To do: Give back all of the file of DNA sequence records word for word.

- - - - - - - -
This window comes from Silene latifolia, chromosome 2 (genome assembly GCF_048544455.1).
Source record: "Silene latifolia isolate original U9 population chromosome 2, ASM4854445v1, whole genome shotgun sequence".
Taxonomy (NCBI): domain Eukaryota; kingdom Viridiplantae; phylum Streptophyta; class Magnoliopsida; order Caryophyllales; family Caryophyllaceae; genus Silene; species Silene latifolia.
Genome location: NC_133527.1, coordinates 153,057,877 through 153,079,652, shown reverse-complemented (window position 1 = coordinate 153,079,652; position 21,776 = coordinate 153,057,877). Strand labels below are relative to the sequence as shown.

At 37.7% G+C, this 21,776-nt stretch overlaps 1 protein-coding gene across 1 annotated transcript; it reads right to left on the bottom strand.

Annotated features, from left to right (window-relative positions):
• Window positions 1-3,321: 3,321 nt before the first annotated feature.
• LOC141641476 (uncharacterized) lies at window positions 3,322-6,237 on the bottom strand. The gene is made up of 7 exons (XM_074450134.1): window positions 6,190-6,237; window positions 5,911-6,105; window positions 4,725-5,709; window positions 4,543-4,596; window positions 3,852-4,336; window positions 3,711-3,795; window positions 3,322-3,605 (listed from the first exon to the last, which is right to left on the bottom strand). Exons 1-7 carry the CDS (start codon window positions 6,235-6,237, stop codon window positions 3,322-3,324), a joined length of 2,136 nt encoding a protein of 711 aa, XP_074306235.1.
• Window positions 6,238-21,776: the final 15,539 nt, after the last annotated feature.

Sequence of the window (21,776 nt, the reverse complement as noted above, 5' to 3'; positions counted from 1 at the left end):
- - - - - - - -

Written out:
This window comes from Silene latifolia, chromosome 2 (genome assembly GCF_048544455.1).
Source record: "Silene latifolia isolate original U9 population chromosome 2, ASM4854445v1, whole genome shotgun sequence".
Taxonomy (NCBI): domain Eukaryota; kingdom Viridiplantae; phylum Streptophyta; class Magnoliopsida; order Caryophyllales; family Caryophyllaceae; genus Silene; species Silene latifolia.
Genome location: NC_133527.1, coordinates 153,057,877 through 153,079,652, shown reverse-complemented (window position 1 = coordinate 153,079,652; position 21,776 = coordinate 153,057,877). Strand labels below are relative to the sequence as shown.

At 37.7% G+C, this 21,776-nt stretch overlaps 1 protein-coding gene across 1 annotated transcript; it reads right to left on the bottom strand.

Annotated features, from left to right (window-relative positions):
• Window positions 1-3,321: 3,321 nt before the first annotated feature.
• LOC141641476 (uncharacterized) lies at window positions 3,322-6,237 on the bottom strand. The gene is made up of 7 exons (XM_074450134.1): window positions 6,190-6,237; window positions 5,911-6,105; window positions 4,725-5,709; window positions 4,543-4,596; window positions 3,852-4,336; window positions 3,711-3,795; window positions 3,322-3,605 (listed from the first exon to the last, which is right to left on the bottom strand). Exons 1-7 carry the CDS (start codon window positions 6,235-6,237, stop codon window positions 3,322-3,324), a joined length of 2,136 nt encoding a protein of 711 aa, XP_074306235.1.
• Window positions 6,238-21,776: the final 15,539 nt, after the last annotated feature.

Sequence of the window (21,776 nt, the reverse complement as noted above, 5' to 3'; positions counted from 1 at the left end):